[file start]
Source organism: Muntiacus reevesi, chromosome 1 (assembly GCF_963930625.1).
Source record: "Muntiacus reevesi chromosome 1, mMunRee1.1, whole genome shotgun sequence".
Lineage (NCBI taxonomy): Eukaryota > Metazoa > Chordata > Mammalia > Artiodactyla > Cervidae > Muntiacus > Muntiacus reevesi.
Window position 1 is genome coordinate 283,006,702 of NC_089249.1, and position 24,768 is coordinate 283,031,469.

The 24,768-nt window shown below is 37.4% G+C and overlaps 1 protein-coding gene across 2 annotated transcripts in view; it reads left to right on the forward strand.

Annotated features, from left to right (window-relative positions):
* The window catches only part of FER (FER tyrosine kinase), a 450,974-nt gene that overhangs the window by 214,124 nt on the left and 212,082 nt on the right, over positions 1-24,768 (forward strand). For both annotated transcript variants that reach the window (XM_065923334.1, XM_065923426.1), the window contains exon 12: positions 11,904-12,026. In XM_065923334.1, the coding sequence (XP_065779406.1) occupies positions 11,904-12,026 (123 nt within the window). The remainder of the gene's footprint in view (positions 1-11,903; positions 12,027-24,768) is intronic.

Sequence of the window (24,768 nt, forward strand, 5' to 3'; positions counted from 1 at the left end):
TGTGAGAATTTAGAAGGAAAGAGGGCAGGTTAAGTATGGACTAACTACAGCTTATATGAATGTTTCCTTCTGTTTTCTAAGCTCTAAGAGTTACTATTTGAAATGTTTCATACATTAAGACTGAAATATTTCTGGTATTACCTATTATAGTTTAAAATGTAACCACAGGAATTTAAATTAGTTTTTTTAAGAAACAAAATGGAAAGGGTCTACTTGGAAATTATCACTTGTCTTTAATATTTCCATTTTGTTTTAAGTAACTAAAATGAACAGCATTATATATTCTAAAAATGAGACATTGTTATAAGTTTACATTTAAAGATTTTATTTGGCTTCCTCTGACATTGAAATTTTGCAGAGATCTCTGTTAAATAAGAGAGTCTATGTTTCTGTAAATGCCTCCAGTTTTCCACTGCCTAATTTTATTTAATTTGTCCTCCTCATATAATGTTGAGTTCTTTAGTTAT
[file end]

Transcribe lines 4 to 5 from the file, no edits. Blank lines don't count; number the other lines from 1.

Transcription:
Window position 1 is genome coordinate 283,006,702 of NC_089249.1, and position 24,768 is coordinate 283,031,469.

The 24,768-nt window shown below is 37.4% G+C and overlaps 1 protein-coding gene across 2 annotated transcripts in view; it reads left to right on the forward strand.